17. A Giant Urethral Calculus.

PubMed

Sigdel, G; Agarwal, A; Keshaw, B W

2014-01-01

Urethral calculi are rare forms of urolithiasis. Majority of the calculi are migratory from urinary bladder or upper urinary tract. Primary urethral calculi usually occur in presence of urethral stricture or diverticulum. In this article we report a case of a giant posterior urethral calculus measuring 7x3x2 cm in a 47 years old male. Patient presented with acute retention of urine which was preceded by burning micturition and dribbling of urine for one week. The calculus was pushed in to the bladder through the cystoscope and was removed by suprapubic cystolithotomy.

18. PROBABILITY ESTIMATES OF THE CAPACITIES OF INTERMEDIATE PUPILS TO UNDERSTAND SELECTED PHYSICAL SCIENCE GENERALIZATIONS. FINAL REPORT.

ERIC Educational Resources Information Center

SMITH, GARY R.

THE CAPACITY OF INTERMEDIATE PUPILS TO UNDERSTAND AND RETAIN GENERALIZATIONS RELATED TO SIMPLE MACHINES, ELECTRICAL ENERGY, AND HEAT ENERGY WAS INVESTIGATED. A STRATIFIED RANDOM SAMPLE OF APPROXIMATELY 1,200 FOURTH, FIFTH, AND SIXTH GRADE PUPILS WAS SELECTED FROM THE METROPOLITAN DETROIT AREA. GENERALIZATIONS FOR THE THREE PHYSICAL SCIENCE AREAS…

19. Area Regge calculus and continuum limit [rapid communication

Khatsymovsky, V. M.

2002-11-01

Encountered in the literature generalisations of general relativity to independent area variables are considered, the discrete (generalised Regge calculus) and continuum ones. The generalised Regge calculus can be either with purely area variables or, as we suggest, with area tensor-connection variables. Just for the latter, in particular, we prove that in analogy with corresponding statement in ordinary Regge calculus (by Feinberg, Friedberg, Lee and Ren), passing to the (appropriately defined) continuum limit yields the generalised continuum area tensor-connection general relativity.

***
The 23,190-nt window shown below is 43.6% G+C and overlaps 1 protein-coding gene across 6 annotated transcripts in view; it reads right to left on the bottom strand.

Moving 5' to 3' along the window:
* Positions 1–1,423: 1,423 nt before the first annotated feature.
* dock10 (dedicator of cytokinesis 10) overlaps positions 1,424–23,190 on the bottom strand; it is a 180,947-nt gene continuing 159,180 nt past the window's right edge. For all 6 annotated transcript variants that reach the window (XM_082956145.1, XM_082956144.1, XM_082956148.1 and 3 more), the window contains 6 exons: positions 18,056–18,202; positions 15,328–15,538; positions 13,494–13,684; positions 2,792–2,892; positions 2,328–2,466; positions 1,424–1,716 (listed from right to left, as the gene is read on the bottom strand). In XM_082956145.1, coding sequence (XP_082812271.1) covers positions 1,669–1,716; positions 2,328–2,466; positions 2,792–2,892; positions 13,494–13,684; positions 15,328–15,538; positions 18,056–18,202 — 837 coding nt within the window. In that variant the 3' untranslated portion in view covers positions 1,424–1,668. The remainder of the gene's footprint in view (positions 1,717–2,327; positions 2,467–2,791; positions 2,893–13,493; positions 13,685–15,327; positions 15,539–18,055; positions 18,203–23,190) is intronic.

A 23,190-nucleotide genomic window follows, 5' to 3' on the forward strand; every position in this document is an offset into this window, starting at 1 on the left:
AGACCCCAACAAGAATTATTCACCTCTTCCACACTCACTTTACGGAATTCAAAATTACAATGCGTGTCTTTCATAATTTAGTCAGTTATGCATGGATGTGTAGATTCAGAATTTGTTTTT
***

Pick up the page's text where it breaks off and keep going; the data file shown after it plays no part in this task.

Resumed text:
20. From Calculating to Calculus

ERIC Educational Resources Information Center

Steckroth, Jeffrey J.

2010-01-01

For nearly three decades, during which the author taught everything from basic algebra to advanced placement calculus, the author thought of himself as a secondary school mathematics teacher. The notion of teaching elementary school math never appealed to him because of its simplicity. The author stresses that anyone could teach children to count,…

1. Tangent Lines without Calculus

ERIC Educational Resources Information Center

Rabin, Jeffrey M.

2008-01-01

This article presents a problem that can help high school students develop the concept of instantaneous velocity and connect it with the slope of a tangent line to the graph of position versus time. It also gives a method for determining the tangent line to the graph of a polynomial function at any point without using calculus. (Contains 1 figure.)

2. The general theory of relativity - Why 'It is probably the most beautiful of all existing theories'

Chandrasekhar, S.

1984-03-01

An attempt is made to objectively evaluate the frequent judgment of Einstein's general theory of relativity, by such distinguished physicists as Pauli (1921), Dirac, Born, and Rutherford, as 'beautiful' and 'a work of art'. The criteria applied are that of Francis Bacon ('There is no excellent beauty that hath not some strangeness in the proportions') and that of Heisenberg ('Beauty is the proper conformity of the parts to one another and to the whole'). The strangeness in the proportions of the theory of general relativity consists in its relating, through juxtaposition, the concepts of space and time and those of matter and motion; these had previously been considered entirely independent. The criterion of 'conformity' is illustrated through the directness with which the theory allows the description of black holes.

3. A Galerkin-based formulation of the probability density evolution method for general stochastic finite element systems

2016-05-01